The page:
Routine monitoring shows low occurrence of Pfiesteria so far this year. Pfiesteria identified in Chesapeake and Coastal Bays with healthy fish samples.

July 3, 2001

This is the third report of the 2001 season.

Pfiesteria and other algae.
Water samples have been collected since January and surveyed for Pfiesteria species (Pfiesteria piscicida and Pfiesteria shumwayae) using genetic probes developed by Dr. David Oldach (University of Maryland Biotechnology Institute). Between January 8th and June 20th, 224 water samples were collected from tributaries of Maryland's Chesapeake and Coastal Bays and tested for Pfiesteria. Samples collected from the Chesapeake Bay's tributaries (Pocomoke River, Transquaking River, Pokata Creek) and Newport Bay on the Coastal Bays have tested positive for Pfiesteria species (Table 1). Genetic probes provide information on the presence or absence of Pfiesteria in the water column but do not tell us about its toxicity. No unusual fish behavior has been observed and fish collected at these locations appeared healthy.

Table 1. Locations of positive Pfiesteria samples out of 224 samples collected between January 8 and June 20, 2001.


Positive Pfiesteria samples in 2001

Chesapeake Bay

Pocomoke River
(Tangier Sound)

May 21 (1 sample), June 5 (1)

Transquaking River

June 4 (1)

Pokata Creek

June 6 (1), June 20 (1)

Coastal Bays

Newport Bay

June 20 (1)

Fish and fish health.
Between June 30th and July 3rd, fish kills have been under investigation on the Magothy River, Botkin Creek, Stoney Creek, West River, Mill Creek, Severn River, as well as Rockhold Creek and Herring Bay. Initial investigations have reported low dissolved oxygen conditions in these areas. Algal blooms of Gyrodinium estuariale and small flagellate algae accompanied the low dissolved oxygen conditions at Stoney Creek. A variety of small algal species were producing bloom conditions at Herring Bay . Water samples have been collected and are being analyzed for their water chemistry, phytoplankton community and testing with the genetic probe for presence of Pfiesteria. No additional results are available at this time.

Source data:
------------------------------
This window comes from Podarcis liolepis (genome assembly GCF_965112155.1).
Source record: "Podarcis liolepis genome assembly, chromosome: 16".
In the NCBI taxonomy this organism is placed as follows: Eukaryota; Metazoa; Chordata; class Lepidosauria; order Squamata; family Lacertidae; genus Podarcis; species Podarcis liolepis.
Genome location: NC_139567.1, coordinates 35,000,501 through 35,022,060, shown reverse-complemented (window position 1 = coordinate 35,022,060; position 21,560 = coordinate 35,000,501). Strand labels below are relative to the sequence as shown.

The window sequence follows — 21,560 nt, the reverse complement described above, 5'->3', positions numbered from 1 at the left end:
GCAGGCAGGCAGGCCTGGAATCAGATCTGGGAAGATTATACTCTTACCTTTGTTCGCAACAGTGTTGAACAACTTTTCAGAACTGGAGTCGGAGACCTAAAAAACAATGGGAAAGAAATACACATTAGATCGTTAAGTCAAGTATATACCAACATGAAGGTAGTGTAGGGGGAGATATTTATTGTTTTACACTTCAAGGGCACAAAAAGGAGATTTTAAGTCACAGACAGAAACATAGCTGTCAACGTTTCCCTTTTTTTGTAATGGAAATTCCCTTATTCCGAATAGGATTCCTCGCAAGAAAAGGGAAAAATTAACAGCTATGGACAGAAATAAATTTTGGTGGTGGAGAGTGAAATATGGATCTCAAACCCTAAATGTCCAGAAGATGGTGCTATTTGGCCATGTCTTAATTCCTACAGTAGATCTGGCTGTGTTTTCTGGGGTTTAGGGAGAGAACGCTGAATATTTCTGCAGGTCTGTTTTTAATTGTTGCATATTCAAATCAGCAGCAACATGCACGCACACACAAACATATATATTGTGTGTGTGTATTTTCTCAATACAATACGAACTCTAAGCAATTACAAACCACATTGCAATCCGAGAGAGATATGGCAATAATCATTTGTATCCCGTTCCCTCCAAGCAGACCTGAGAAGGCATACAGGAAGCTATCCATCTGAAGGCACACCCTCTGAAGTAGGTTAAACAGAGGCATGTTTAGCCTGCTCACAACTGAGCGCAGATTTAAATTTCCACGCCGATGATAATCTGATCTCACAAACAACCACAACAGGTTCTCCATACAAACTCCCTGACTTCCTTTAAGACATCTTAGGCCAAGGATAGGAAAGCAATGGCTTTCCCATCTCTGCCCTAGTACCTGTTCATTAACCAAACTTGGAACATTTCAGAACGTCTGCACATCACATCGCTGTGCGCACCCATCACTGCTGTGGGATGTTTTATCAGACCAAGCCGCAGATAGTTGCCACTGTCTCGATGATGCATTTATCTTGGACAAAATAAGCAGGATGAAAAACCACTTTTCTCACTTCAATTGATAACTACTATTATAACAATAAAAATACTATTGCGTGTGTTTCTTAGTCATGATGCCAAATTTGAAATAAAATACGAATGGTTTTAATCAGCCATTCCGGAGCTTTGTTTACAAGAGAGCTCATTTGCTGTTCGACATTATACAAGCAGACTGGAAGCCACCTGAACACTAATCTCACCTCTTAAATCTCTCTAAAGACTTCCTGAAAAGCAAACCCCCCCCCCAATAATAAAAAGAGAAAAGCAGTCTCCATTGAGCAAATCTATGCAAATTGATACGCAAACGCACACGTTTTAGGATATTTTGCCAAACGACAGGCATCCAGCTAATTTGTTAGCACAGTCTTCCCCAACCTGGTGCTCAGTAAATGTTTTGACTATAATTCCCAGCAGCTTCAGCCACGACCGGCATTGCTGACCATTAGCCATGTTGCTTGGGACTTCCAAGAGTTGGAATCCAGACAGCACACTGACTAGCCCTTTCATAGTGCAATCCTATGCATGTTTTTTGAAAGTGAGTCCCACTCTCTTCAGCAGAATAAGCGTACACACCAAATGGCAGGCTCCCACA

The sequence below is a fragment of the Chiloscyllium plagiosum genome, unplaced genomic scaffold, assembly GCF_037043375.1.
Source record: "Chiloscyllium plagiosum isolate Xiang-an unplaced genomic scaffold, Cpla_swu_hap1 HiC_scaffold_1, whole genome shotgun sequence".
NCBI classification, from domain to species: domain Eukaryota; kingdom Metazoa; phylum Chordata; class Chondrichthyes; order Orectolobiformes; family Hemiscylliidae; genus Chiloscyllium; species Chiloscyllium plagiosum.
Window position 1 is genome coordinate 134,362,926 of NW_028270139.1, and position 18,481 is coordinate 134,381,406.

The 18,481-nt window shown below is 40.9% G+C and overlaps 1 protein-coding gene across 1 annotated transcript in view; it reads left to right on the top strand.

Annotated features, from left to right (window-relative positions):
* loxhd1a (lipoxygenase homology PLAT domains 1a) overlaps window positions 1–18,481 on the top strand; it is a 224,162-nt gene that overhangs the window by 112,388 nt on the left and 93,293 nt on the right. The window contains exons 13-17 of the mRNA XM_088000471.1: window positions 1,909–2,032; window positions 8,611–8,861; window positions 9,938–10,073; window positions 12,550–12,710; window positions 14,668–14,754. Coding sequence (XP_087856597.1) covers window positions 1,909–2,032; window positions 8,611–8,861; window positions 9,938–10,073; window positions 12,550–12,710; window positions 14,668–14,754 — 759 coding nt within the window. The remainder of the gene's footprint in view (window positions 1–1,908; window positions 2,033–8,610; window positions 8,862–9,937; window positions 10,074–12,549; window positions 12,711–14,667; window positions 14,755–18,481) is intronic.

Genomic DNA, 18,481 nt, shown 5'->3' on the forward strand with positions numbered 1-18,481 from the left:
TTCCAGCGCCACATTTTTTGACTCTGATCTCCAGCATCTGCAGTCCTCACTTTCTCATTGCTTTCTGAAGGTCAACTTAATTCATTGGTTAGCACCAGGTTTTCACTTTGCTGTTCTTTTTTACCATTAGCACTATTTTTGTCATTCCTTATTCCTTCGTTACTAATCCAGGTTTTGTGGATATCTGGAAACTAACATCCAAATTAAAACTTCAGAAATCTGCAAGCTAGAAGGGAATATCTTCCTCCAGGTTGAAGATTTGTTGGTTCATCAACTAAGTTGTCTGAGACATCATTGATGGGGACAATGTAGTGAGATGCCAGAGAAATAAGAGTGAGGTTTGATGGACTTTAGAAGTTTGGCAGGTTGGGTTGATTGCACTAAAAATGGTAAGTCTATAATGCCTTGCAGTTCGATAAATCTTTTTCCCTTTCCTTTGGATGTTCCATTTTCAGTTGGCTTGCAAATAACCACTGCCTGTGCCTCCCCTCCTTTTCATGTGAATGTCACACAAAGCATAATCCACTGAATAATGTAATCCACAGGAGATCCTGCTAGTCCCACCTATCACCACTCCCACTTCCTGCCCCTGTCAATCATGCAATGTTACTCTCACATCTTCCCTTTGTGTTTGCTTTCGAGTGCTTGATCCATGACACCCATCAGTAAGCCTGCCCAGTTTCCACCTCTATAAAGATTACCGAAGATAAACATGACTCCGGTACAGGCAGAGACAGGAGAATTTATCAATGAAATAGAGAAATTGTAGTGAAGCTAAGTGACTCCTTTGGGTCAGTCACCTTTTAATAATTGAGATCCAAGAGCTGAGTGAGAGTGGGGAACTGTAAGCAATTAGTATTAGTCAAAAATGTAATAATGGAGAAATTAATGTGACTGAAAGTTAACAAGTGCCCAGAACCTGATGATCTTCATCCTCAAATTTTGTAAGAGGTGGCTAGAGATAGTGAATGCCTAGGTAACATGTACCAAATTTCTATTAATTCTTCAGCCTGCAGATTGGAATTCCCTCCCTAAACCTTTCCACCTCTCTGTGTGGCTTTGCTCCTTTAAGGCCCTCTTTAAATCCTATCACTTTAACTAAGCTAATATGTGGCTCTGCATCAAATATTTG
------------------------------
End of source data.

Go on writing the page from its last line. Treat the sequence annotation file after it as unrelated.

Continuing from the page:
There were 24,394 fish collected during routine sampling for fish health monitoring on the Chesapeake and Coastal Bays from June 11th through June 21st. Less than 0.5 % of the fish showed any form of anomaly.

A reminder - please report fish kills, sick fish or fish with lesions to the Maryland Fish Health Hotline at 1-888-584-3110.

Water quality conditions.
The increased precipitation in late May and June has caused a slight decrease in salinity levels at monitoring sites on the Eastern Shore rivers (Pocomoke, Nanticoke, and Chicamacomico). After a period of high salinity levels in April and May, the increased precipitation has returned these levels to more average ranges in June. The water temperatures in the Bay and its tributaries are steadily increasing as the season progresses and have reached 27C in the Pocomoke by late June. The dissolved oxygen levels in the Pocomoke have stayed stable throughout the month of June and are generally within normal ranges for this time of year and are above 6 mg/L. Dissolved oxygen levels in the Chicamacomico have shown a large decrease through the month of June and by June 18th were around 3 mg/L. At most other monitoring sites on the Coastal and Chesapeake Bay tributaries, dissolved oxygen levels are above 5 mg/L and other water quality conditions are within normal ranges.

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